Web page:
Saul Friedman recently observed his 56th year as a reporter/columnist, one of the survivors of journalism that depended on notebooks, copy paper, and typewriters. Raised in his native Brooklyn, he settled in Houston, Texas, after serving in the army. And there he began work at $50 a week, on the police beat for the Houston Chronicle. During his reporting days, Friedman covered the Civil Rights movement and Martin Luther King, from the Montgomery bus boycott to Selma and Memphis. In 1963 Friedman won a Nieman Fellowship for a year’s study at Harvard. He shared a Pulitzer Price for the Detroit Free Press coverage of the 1967 riots in Detroit.

With Knight-Ridder in Washington, Friedman covered the birth of the consumer movement with Ralph Nader, the anti-war movement, the impeachment of Richard Nixon, which earned him a Pulitzer nomination. He also covered a couple of wars in India and Israel, the presidencies of Lyndon Johnson, Nixon, Gerald Ford, Jimmy Carter and eight years of Ronald Reagan. After a year-long sabbatical to teach national and foreign affairs reporting at the Columbia School of Journalism, Friedman joined Newsday. When George H.W. Bush, who he knew in Houston, became president, Friedman shifted to foreign affairs and covering then Secretary of State James Baker. He was witness to some of the momentous events in recent history, including the fall of the Berlin Wall and Soviet communism, the first Gulf War and the Middle East conference in Madrid that led to the tentative peace agreements between Israel and the Palestinians and Israel and Jordan.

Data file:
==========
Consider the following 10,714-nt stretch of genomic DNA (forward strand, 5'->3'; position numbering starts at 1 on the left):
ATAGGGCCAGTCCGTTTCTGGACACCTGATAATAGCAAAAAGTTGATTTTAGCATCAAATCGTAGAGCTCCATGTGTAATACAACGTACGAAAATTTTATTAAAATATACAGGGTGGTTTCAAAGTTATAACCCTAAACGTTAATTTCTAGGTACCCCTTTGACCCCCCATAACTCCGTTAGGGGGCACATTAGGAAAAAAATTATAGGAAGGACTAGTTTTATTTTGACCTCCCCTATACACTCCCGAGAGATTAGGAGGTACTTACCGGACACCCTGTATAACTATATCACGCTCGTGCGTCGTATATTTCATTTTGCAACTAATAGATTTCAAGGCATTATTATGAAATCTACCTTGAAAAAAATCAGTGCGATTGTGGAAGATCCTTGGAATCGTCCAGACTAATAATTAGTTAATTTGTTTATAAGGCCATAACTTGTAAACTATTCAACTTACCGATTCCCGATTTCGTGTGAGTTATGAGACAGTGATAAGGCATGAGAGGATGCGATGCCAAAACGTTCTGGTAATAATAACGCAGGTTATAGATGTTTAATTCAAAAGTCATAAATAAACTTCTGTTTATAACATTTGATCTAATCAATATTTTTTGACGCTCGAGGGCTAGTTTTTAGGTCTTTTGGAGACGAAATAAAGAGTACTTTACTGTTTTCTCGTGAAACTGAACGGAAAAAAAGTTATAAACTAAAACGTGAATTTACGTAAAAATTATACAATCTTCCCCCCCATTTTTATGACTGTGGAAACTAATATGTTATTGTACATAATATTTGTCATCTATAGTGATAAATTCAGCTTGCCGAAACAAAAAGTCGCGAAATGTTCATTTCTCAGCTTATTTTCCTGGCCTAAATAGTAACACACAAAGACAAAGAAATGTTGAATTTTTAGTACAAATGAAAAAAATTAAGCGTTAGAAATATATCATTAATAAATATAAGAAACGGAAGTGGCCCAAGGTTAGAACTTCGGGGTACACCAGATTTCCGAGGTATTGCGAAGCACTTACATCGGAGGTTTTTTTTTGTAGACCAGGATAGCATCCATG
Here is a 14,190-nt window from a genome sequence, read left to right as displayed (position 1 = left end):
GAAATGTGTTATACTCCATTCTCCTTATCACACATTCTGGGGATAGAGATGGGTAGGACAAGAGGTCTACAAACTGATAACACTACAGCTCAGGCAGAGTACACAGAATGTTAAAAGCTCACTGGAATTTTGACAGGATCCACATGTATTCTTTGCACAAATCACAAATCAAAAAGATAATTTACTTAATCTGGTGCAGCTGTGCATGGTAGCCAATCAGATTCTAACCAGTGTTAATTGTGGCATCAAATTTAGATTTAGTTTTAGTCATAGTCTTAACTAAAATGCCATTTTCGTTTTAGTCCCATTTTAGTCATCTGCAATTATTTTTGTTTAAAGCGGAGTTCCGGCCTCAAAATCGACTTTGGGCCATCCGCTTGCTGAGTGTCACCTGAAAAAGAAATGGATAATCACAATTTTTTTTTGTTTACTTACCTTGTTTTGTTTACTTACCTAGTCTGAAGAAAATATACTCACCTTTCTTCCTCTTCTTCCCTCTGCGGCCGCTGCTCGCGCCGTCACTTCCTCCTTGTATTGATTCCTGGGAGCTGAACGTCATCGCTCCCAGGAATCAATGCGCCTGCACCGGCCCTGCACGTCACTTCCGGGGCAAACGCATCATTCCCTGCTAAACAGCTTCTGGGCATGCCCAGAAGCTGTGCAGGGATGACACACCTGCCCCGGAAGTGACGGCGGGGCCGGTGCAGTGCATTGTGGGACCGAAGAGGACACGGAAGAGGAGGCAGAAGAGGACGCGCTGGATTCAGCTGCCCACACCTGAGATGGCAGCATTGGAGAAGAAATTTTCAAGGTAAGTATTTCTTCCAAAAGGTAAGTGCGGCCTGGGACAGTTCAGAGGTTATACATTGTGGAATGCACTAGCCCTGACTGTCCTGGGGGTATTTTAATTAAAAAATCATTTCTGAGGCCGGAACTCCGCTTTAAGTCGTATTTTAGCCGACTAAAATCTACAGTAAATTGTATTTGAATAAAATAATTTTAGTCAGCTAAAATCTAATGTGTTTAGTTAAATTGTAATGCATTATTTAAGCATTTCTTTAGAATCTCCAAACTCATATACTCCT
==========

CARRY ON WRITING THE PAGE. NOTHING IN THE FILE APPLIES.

In 1996, Friedman left daily journalism to spend five months in South Africa teaching journalists, most of them young, how to deal with reporting in a new democracy. When he returned, Friedman founded and named his column, “Gray Matters,” which was ahead of its time, as a survival guide for older people. Now, in its 13 year, Gray Matters is posted each week on the excellent blog, Time Goes By, ( www.timegoesby.net ) for older Americans and those approaching retirement. In addition, Friedman, who has written for various publications, contributes twice monthly commentaries, called “Reflections,” drawn from his years as a reporter.

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